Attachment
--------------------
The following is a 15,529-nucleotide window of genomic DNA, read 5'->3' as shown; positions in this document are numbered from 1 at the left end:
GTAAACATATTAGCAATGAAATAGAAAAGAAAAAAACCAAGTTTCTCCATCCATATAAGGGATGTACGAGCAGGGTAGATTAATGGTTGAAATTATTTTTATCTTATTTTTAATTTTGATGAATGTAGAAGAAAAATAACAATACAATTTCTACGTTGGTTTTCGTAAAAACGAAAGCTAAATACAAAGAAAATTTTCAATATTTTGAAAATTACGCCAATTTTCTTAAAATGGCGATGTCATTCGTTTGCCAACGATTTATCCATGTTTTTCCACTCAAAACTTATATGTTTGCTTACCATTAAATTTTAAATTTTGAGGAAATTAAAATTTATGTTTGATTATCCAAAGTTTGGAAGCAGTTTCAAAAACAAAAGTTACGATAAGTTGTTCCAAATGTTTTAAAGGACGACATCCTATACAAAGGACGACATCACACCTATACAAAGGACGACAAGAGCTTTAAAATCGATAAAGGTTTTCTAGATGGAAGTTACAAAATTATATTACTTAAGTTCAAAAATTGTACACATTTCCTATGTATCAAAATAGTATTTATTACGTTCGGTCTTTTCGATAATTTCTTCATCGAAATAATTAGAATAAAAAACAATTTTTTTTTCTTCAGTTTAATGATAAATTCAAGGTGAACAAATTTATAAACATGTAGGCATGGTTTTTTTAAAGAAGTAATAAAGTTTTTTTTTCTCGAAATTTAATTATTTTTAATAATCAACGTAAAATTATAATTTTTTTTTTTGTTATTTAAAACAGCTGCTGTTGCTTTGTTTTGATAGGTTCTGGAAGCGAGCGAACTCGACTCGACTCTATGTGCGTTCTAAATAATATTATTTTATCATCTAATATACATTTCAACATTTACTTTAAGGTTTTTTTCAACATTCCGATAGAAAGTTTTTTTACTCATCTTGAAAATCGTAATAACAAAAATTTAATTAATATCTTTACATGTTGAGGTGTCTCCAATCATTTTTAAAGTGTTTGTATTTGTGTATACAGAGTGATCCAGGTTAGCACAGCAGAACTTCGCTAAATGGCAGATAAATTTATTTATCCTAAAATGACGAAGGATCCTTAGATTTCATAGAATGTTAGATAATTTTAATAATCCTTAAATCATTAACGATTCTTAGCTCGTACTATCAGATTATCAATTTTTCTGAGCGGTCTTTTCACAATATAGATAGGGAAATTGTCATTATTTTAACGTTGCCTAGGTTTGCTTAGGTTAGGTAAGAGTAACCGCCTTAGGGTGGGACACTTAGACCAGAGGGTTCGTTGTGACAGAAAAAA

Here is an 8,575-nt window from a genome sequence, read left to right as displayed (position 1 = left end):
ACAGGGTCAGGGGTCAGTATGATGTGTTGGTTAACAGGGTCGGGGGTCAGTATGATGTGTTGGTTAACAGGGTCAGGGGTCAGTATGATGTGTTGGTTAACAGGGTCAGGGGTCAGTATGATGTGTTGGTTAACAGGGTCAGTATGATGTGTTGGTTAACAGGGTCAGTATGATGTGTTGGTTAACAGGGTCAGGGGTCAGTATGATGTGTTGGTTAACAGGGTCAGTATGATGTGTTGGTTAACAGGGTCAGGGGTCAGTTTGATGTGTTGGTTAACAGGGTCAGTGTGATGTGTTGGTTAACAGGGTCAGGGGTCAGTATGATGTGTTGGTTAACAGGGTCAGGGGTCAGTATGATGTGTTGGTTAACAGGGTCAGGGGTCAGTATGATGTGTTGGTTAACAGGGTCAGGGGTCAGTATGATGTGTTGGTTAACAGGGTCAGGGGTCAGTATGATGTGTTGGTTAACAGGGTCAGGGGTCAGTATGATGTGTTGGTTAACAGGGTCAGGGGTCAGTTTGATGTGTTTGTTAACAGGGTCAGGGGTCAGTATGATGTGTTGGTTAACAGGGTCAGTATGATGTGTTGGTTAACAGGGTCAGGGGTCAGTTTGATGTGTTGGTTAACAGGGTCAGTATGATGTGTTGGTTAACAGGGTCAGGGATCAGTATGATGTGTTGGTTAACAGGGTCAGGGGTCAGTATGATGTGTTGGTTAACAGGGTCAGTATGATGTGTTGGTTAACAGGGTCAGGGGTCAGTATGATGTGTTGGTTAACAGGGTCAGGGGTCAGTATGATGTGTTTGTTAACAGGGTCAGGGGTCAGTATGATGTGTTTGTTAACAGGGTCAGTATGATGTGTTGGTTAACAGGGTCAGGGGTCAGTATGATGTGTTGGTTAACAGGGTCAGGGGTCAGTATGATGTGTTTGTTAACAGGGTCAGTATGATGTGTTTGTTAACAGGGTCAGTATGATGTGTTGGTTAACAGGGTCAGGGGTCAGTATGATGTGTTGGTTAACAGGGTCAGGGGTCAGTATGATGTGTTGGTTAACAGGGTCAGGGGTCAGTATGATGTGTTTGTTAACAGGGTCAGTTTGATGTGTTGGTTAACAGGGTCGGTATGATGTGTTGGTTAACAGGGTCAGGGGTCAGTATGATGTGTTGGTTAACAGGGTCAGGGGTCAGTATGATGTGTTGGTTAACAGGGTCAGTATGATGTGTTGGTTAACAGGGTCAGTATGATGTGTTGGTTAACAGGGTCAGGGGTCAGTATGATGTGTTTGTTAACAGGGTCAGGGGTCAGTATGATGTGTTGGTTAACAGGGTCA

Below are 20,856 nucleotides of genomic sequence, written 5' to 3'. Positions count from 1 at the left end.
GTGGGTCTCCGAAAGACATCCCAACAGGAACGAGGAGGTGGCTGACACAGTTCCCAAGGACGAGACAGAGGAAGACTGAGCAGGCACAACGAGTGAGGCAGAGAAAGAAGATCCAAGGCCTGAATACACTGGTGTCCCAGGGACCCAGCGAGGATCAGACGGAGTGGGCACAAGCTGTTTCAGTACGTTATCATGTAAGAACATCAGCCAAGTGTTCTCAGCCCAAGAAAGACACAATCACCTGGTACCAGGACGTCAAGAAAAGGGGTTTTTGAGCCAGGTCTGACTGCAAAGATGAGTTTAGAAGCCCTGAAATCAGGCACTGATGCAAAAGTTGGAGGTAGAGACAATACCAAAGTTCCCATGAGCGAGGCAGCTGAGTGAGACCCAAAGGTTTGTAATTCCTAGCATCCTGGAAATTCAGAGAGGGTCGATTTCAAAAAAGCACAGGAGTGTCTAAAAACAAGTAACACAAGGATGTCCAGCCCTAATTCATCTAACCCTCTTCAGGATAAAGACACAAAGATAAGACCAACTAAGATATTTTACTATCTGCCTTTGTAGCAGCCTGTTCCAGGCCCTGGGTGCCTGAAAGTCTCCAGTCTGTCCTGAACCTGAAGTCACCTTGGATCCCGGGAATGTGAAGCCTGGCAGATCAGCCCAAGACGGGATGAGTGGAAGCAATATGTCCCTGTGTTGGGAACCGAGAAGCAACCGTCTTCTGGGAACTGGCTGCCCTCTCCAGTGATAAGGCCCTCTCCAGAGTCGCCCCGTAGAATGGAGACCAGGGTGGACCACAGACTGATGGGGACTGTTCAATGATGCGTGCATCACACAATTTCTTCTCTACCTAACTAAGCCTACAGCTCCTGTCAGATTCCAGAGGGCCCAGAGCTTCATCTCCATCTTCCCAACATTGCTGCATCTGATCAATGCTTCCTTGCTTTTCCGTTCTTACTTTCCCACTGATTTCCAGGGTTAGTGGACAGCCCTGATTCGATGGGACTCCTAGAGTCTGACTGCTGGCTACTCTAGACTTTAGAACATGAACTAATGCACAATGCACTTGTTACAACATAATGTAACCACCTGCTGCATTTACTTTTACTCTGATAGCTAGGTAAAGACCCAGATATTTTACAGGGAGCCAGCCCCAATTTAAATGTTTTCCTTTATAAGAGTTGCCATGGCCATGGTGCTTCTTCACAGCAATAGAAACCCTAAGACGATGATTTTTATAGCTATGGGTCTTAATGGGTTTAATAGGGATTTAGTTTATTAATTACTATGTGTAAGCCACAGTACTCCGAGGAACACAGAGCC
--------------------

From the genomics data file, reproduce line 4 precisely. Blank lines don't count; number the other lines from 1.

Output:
ACAGGGTCAGGGGTCAGTATGATGTGTTGGTTAACAGGGTCGGGGGTCAGTATGATGTGTTGGTTAACAGGGTCAGGGGTCAGTATGATGTGTTGGTTAACAGGGTCAGGGGTCAGTATGATGTGTTGGTTAACAGGGTCAGTATGATGTGTTGGTTAACAGGGTCAGTATGATGTGTTGGTTAACAGGGTCAGGGGTCAGTATGATGTGTTGGTTAACAGGGTCAGTATGATGTGTTGGTTAACAGGGTCAGGGGTCAGTTTGATGTGTTGGTTAACAGGGTCAGTGTGATGTGTTGGTTAACAGGGTCAGGGGTCAGTATGATGTGTTGGTTAACAGGGTCAGGGGTCAGTATGATGTGTTGGTTAACAGGGTCAGGGGTCAGTATGATGTGTTGGTTAACAGGGTCAGGGGTCAGTATGATGTGTTGGTTAACAGGGTCAGGGGTCAGTATGATGTGTTGGTTAACAGGGTCAGGGGTCAGTATGATGTGTTGGTTAACAGGGTCAGGGGTCAGTTTGATGTGTTTGTTAACAGGGTCAGGGGTCAGTATGATGTGTTGGTTAACAGGGTCAGTATGATGTGTTGGTTAACAGGGTCAGGGGTCAGTTTGATGTGTTGGTTAACAGGGTCAGTATGATGTGTTGGTTAACAGGGTCAGGGATCAGTATGATGTGTTGGTTAACAGGGTCAGGGGTCAGTATGATGTGTTGGTTAACAGGGTCAGTATGATGTGTTGGTTAACAGGGTCAGGGGTCAGTATGATGTGTTGGTTAACAGGGTCAGGGGTCAGTATGATGTGTTTGTTAACAGGGTCAGGGGTCAGTATGATGTGTTTGTTAACAGGGTCAGTATGATGTGTTGGTTAACAGGGTCAGGGGTCAGTATGATGTGTTGGTTAACAGGGTCAGGGGTCAGTATGATGTGTTTGTTAACAGGGTCAGTATGATGTGTTTGTTAACAGGGTCAGTATGATGTGTTGGTTAACAGGGTCAGGGGTCAGTATGATGTGTTGGTTAACAGGGTCAGGGGTCAGTATGATGTGTTGGTTAACAGGGTCAGGGGTCAGTATGATGTGTTTGTTAACAGGGTCAGTTTGATGTGTTGGTTAACAGGGTCGGTATGATGTGTTGGTTAACAGGGTCAGGGGTCAGTATGATGTGTTGGTTAACAGGGTCAGGGGTCAGTATGATGTGTTGGTTAACAGGGTCAGTATGATGTGTTGGTTAACAGGGTCAGTATGATGTGTTGGTTAACAGGGTCAGGGGTCAGTATGATGTGTTTGTTAACAGGGTCAGGGGTCAGTATGATGTGTTGGTTAACAGGGTCA